TAKING STOCK: Value Line and convertibles

Dear Mr. Berko:

Could you explain convertible bonds to me? I know some of them pay very high yields, and I would like to invest in them, but my broker knows nothing about this kind of investing. I called Value Line, which publishes information on convertible bonds (I subscribe to its stock survey), but the people there wouldn't send me a sample (even an old sample) to preview. This is really dumb because I'm not going to spend $600 a year for a monthly service without seeing it first. How can I find convertible names worthy of investing in?

PW, Fort Walton Beach, Fla.

Dear PW:

Most stockbrokers think a "convertible bond" describes an emotional attachment to an automobile in which its roof, upon the driver's demand, retracts into a well so the car becomes a topless transportation vehicle. About 17 percent of stockbrokers (only those born prior to March 1962) know a convertible is a corporate bond (sometimes it can be a preferred stock) issued at a fixed interest rate with a specific maturity date. And at the option of the bondholder, it can be converted into a predetermined number of shares of stock of the issuing corporation. Holy moly, what a tongue-ful.

There are perhaps a thousand different convertible issues trading on various exchanges. Some are worthless; some are worthwhile; and some are worthy. There are three reasons so few brokers recommend convertible issues: 1) Their markets are thin and can't be profitably traded in billion-dollar blocks, so 2) brokerages' research departments ignore them. Therefore, 3) the commissions are niggardly, and salesmen have little incentive to recommend "converts" to their clients.

For illustrative purposes, only the following terribly simplistic explanation may help you understand how a convertible bond works. Assume Fleece-M Bank (FEMB-$10) needs to raise $100,000 in new capital. So FEMB hires Fishmore & DoLittle, a New York Stock Exchange brokerage, and, via an initial public offering, sells 100 bonds at $1,000 per bond with a 5 percent fixed interest rate, maturing in 2032. And to give this bond an edge among other 5 percent bonds, FEMB stipulates that it can be exchanged for or converted into 100 shares of FEMB stock at $10 per share, anytime the bondholder wishes, before it matures in 20 years. Now, if FEMB stock rises to $30 in 2019, the bondholder owns an asset worth $3,000 for which he paid $1,000 while earning 5 percent interest each year on his $1,000 investment. However, the owner can submit his convertible to FEMB in exchange for 100 common shares worth $3,000. But if FEMB stock falls from $10 to $5, it's foolish to convert into stock, because 100 shares are only worth $500. If the bondholder doesn't convert, he'll continue to earn $50 a year in interest and be paid the $1,000 face value at maturity in 2032.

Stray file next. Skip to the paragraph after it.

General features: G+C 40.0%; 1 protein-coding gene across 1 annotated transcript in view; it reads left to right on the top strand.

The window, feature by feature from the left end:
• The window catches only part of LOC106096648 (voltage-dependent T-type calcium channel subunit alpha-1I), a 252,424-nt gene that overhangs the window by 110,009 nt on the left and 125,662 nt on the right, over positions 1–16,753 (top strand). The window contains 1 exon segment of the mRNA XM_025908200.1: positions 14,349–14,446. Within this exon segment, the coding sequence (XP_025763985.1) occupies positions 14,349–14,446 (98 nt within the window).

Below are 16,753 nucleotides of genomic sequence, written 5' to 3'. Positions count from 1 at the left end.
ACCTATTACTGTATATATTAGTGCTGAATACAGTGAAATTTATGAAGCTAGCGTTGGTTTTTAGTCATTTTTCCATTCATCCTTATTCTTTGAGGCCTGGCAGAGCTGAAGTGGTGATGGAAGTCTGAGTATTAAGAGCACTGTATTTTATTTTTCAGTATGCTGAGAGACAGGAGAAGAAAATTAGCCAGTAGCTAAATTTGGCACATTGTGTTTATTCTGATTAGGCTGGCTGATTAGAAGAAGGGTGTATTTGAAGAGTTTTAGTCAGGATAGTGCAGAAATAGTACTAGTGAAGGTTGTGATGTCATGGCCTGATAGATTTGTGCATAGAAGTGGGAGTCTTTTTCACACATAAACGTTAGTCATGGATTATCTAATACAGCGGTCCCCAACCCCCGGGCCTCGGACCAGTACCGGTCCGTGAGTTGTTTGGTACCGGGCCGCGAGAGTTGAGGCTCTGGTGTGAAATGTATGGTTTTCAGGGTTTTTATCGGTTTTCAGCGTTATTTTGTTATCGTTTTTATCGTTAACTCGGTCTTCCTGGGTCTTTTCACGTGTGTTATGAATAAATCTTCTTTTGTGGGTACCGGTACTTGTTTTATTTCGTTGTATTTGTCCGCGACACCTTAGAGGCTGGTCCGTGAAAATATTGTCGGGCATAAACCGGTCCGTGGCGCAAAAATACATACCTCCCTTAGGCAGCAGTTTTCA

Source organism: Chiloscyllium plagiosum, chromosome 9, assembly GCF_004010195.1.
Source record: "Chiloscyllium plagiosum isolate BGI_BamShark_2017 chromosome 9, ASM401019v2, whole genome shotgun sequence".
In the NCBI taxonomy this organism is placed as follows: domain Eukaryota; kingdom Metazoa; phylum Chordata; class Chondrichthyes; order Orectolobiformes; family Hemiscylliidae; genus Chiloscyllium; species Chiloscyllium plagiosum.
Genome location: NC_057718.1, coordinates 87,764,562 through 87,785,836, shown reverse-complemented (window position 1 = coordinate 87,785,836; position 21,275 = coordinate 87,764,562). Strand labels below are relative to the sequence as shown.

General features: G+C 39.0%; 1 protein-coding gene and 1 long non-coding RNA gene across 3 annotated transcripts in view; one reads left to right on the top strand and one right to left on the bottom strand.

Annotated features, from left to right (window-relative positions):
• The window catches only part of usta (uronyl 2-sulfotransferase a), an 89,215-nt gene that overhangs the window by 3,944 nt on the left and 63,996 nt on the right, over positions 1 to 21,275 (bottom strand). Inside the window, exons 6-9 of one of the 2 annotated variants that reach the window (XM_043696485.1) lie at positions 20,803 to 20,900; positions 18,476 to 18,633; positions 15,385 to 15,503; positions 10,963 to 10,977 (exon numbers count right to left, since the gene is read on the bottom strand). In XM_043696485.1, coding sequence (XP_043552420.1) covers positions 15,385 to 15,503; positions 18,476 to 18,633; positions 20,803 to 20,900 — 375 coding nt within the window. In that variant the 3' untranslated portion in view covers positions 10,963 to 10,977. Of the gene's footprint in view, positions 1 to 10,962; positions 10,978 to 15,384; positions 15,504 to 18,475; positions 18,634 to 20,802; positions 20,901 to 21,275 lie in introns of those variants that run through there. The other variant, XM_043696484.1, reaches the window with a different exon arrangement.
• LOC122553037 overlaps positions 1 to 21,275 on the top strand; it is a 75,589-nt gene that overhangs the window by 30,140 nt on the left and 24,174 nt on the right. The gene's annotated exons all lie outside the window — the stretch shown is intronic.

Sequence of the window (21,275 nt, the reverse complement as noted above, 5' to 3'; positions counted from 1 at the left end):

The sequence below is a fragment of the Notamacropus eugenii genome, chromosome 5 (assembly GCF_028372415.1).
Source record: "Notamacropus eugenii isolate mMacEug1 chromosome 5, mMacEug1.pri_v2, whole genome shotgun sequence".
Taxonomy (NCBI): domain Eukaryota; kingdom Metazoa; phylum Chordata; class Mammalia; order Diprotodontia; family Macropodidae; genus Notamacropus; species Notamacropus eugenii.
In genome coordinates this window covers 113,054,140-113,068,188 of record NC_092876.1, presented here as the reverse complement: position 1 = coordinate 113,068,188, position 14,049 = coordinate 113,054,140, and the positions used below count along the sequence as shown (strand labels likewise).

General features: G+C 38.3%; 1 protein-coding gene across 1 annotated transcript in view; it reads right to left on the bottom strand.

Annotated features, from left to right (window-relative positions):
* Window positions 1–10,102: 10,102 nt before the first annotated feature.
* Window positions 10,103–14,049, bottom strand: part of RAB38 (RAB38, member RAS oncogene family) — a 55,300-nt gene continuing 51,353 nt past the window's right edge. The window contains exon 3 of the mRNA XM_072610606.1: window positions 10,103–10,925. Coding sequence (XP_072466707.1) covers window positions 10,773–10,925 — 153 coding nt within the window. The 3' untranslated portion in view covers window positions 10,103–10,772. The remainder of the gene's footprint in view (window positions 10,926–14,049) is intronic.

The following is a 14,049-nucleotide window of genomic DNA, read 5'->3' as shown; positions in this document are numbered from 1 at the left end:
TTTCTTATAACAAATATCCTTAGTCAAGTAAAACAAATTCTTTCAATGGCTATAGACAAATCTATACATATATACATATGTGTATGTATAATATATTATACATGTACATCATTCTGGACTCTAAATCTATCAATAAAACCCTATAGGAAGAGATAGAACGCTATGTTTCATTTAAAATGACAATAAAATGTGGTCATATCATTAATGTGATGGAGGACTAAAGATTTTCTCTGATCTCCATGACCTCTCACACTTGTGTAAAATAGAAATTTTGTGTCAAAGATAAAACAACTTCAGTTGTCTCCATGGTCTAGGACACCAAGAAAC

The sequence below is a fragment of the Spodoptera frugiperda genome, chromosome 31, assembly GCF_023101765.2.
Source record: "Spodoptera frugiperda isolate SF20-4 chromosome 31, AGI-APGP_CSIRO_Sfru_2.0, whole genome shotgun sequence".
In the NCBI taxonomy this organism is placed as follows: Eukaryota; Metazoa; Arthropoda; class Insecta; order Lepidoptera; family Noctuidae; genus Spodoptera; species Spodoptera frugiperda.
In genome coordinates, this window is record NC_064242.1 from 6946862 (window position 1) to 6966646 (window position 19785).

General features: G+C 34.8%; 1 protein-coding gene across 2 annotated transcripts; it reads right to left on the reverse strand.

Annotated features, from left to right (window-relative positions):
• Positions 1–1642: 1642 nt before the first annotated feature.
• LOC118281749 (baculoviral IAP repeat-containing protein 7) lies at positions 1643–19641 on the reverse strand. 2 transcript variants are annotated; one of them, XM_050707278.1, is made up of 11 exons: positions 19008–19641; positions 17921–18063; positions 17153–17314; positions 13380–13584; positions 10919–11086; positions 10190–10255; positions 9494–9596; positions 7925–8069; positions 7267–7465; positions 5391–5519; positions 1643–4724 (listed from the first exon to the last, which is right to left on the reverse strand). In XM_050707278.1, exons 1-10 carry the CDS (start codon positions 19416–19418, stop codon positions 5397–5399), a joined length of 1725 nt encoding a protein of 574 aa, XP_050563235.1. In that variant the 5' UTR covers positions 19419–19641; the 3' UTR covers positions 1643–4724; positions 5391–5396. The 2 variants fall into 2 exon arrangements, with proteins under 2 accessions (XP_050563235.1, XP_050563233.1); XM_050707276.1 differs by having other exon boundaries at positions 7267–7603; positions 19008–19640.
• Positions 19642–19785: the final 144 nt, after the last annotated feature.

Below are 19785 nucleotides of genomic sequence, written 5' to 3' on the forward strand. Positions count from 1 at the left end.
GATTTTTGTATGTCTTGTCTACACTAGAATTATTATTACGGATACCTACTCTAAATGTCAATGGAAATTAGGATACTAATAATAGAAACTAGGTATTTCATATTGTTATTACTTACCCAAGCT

Some investors contend that convertible bonds are preferable to common stocks because they provide the income and safety of a corporate bond with the appreciation potential of a common stock. Meanwhile, Vanguard, Fidelity, Nicholas-Applegate, Alger and Alliance are some of the larger mutual funds investing in convertible bonds. And if your broker can tear himself away from his office TV, he should be able to spy a few exchange-traded funds and closed-end funds whose portfolios own convertible securities. Then you can view their portfolios online and get a fair idea of what's out there in "convertible land." This is an excellent source for potential investments because these funds have researched those issues prior to owning them.

Value Line (VALU-$13) produces, publishes and markets investment-related data for the public, professional investors and institutions. And on the whole, its published historical information, balance sheet and income statement data, and narratives are sophomoric and basically worthless. Sales of its investment advice have crashed yearly since 2001, from $86 million in that year to $48 million last year, suggesting that professionals and investors hold VALU products in low regard. VALU won't send you a complimentary convertible issue (even an old one) because it is embarrassed by its content.


Please address your financial questions to Malcolm Berko, P.O. Box 8303, Largo, FL 33775 or e-mail him at mjberko@yahoo.com. Visit Creators Syndicate website at www.creators.com.

© 2012 Creators Syndicate Inc.

Published: Fri, Aug 24, 2012